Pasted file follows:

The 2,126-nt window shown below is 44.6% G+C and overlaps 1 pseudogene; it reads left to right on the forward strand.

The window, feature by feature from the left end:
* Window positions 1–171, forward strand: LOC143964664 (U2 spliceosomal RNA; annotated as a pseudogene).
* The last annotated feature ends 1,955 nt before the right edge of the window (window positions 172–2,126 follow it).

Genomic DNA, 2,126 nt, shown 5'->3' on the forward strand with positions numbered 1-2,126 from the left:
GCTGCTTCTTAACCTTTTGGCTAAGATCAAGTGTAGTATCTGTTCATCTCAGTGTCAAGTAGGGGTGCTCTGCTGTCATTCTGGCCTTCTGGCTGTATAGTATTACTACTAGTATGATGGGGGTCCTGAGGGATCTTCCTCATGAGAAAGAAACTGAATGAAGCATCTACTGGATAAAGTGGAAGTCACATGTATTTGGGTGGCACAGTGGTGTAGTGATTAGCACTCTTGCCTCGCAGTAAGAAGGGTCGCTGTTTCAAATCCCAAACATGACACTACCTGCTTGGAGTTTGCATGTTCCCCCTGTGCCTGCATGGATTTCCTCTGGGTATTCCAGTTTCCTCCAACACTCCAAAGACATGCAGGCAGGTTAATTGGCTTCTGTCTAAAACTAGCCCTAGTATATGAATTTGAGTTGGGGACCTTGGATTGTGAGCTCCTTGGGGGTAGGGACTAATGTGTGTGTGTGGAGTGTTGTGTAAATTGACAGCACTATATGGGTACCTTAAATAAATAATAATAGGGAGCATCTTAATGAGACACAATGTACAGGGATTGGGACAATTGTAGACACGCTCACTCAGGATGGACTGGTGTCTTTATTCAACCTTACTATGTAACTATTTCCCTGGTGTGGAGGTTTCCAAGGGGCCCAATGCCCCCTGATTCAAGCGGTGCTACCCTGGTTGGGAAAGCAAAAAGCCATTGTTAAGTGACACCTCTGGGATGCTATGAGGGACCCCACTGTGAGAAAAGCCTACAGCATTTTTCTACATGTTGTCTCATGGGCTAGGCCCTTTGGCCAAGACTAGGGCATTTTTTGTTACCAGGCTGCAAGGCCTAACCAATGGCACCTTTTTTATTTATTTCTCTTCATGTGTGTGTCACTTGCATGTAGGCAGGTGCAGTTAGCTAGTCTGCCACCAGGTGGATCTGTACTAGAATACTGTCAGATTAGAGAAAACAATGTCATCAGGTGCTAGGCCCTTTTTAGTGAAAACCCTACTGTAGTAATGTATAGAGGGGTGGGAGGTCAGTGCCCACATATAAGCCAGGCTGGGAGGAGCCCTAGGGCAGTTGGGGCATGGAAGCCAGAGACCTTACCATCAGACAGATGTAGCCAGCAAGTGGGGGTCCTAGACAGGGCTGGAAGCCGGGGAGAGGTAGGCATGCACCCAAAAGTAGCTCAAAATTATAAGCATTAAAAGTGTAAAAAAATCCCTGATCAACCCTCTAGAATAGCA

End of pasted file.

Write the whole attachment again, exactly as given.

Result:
The 2,126-nt window shown below is 44.6% G+C and overlaps 1 pseudogene; it reads left to right on the forward strand.

The window, feature by feature from the left end:
* Window positions 1–171, forward strand: LOC143964664 (U2 spliceosomal RNA; annotated as a pseudogene).
* The last annotated feature ends 1,955 nt before the right edge of the window (window positions 172–2,126 follow it).

Genomic DNA, 2,126 nt, shown 5'->3' on the forward strand with positions numbered 1-2,126 from the left:
GCTGCTTCTTAACCTTTTGGCTAAGATCAAGTGTAGTATCTGTTCATCTCAGTGTCAAGTAGGGGTGCTCTGCTGTCATTCTGGCCTTCTGGCTGTATAGTATTACTACTAGTATGATGGGGGTCCTGAGGGATCTTCCTCATGAGAAAGAAACTGAATGAAGCATCTACTGGATAAAGTGGAAGTCACATGTATTTGGGTGGCACAGTGGTGTAGTGATTAGCACTCTTGCCTCGCAGTAAGAAGGGTCGCTGTTTCAAATCCCAAACATGACACTACCTGCTTGGAGTTTGCATGTTCCCCCTGTGCCTGCATGGATTTCCTCTGGGTATTCCAGTTTCCTCCAACACTCCAAAGACATGCAGGCAGGTTAATTGGCTTCTGTCTAAAACTAGCCCTAGTATATGAATTTGAGTTGGGGACCTTGGATTGTGAGCTCCTTGGGGGTAGGGACTAATGTGTGTGTGTGGAGTGTTGTGTAAATTGACAGCACTATATGGGTACCTTAAATAAATAATAATAGGGAGCATCTTAATGAGACACAATGTACAGGGATTGGGACAATTGTAGACACGCTCACTCAGGATGGACTGGTGTCTTTATTCAACCTTACTATGTAACTATTTCCCTGGTGTGGAGGTTTCCAAGGGGCCCAATGCCCCCTGATTCAAGCGGTGCTACCCTGGTTGGGAAAGCAAAAAGCCATTGTTAAGTGACACCTCTGGGATGCTATGAGGGACCCCACTGTGAGAAAAGCCTACAGCATTTTTCTACATGTTGTCTCATGGGCTAGGCCCTTTGGCCAAGACTAGGGCATTTTTTGTTACCAGGCTGCAAGGCCTAACCAATGGCACCTTTTTTATTTATTTCTCTTCATGTGTGTGTCACTTGCATGTAGGCAGGTGCAGTTAGCTAGTCTGCCACCAGGTGGATCTGTACTAGAATACTGTCAGATTAGAGAAAACAATGTCATCAGGTGCTAGGCCCTTTTTAGTGAAAACCCTACTGTAGTAATGTATAGAGGGGTGGGAGGTCAGTGCCCACATATAAGCCAGGCTGGGAGGAGCCCTAGGGCAGTTGGGGCATGGAAGCCAGAGACCTTACCATCAGACAGATGTAGCCAGCAAGTGGGGGTCCTAGACAGGGCTGGAAGCCGGGGAGAGGTAGGCATGCACCCAAAAGTAGCTCAAAATTATAAGCATTAAAAGTGTAAAAAAATCCCTGATCAACCCTCTAGAATAGCA